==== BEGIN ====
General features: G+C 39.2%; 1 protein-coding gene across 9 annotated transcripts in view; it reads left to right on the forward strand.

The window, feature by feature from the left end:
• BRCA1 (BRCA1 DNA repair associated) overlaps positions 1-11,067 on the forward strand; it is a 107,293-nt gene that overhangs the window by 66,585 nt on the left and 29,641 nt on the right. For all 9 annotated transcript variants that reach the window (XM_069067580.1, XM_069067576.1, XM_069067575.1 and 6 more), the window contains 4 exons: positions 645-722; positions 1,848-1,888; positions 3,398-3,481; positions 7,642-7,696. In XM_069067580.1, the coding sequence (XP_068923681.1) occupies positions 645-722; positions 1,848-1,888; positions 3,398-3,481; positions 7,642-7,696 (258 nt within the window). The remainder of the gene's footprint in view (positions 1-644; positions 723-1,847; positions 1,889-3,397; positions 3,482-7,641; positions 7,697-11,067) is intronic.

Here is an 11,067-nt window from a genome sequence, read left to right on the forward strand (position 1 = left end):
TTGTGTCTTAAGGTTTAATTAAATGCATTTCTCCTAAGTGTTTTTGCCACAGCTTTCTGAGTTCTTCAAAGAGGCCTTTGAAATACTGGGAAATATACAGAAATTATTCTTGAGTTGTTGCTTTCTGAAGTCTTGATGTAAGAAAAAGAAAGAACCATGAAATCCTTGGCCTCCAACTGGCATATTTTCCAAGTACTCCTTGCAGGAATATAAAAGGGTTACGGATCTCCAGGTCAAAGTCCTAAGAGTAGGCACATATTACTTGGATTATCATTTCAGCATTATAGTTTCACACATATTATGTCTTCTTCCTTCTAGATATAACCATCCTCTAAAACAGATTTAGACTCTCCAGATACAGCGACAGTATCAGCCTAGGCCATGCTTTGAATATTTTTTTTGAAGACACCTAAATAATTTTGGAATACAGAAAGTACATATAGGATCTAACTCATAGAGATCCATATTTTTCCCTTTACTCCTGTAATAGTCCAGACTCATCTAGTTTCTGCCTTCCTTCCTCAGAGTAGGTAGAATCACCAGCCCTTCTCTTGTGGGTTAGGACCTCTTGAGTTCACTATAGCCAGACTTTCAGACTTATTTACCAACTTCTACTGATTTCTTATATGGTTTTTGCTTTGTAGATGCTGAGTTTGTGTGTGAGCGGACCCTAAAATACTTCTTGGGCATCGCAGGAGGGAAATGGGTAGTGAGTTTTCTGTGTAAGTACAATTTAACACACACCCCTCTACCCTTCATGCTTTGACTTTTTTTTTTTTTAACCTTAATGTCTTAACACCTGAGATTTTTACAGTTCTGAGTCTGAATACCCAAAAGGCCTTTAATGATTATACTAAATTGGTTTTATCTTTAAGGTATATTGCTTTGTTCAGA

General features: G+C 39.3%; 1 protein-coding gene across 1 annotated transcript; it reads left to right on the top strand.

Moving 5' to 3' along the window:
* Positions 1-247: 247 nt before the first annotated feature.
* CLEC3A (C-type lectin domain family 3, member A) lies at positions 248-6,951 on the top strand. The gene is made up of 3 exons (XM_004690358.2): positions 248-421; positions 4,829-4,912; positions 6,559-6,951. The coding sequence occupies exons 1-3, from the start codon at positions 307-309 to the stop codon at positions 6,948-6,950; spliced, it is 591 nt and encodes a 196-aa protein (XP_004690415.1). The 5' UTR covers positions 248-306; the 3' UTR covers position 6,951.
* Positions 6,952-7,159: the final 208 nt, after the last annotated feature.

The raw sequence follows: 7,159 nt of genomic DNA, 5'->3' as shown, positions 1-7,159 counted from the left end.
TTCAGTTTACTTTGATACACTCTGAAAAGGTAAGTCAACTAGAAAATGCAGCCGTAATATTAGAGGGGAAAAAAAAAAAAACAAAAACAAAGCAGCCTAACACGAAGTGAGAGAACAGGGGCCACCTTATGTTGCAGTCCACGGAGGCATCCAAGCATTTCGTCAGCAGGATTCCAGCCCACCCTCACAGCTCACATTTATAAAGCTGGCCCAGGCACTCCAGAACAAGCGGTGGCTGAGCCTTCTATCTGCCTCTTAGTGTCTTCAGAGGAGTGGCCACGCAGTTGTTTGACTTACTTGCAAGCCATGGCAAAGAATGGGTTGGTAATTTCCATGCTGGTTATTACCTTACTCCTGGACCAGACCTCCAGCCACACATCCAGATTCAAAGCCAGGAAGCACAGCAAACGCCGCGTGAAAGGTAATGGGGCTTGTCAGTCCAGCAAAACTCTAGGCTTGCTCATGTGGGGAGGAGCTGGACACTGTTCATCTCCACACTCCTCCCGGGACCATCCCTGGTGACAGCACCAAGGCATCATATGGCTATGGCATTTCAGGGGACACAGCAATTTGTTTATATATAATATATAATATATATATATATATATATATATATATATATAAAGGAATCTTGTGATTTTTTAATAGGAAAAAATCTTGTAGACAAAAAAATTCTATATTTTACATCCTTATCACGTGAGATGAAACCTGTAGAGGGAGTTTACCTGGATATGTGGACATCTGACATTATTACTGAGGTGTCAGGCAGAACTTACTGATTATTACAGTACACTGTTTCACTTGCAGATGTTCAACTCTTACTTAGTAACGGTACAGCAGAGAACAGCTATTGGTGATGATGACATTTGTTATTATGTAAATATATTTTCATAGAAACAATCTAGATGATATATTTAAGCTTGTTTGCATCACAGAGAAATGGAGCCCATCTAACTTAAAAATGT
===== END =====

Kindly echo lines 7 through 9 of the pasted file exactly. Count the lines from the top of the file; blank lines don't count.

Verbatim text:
Moving 5' to 3' along the window:
* Positions 1-247: 247 nt before the first annotated feature.
* CLEC3A (C-type lectin domain family 3, member A) lies at positions 248-6,951 on the top strand. The gene is made up of 3 exons (XM_004690358.2): positions 248-421; positions 4,829-4,912; positions 6,559-6,951. The coding sequence occupies exons 1-3, from the start codon at positions 307-309 to the stop codon at positions 6,948-6,950; spliced, it is 591 nt and encodes a 196-aa protein (XP_004690415.1). The 5' UTR covers positions 248-306; the 3' UTR covers position 6,951.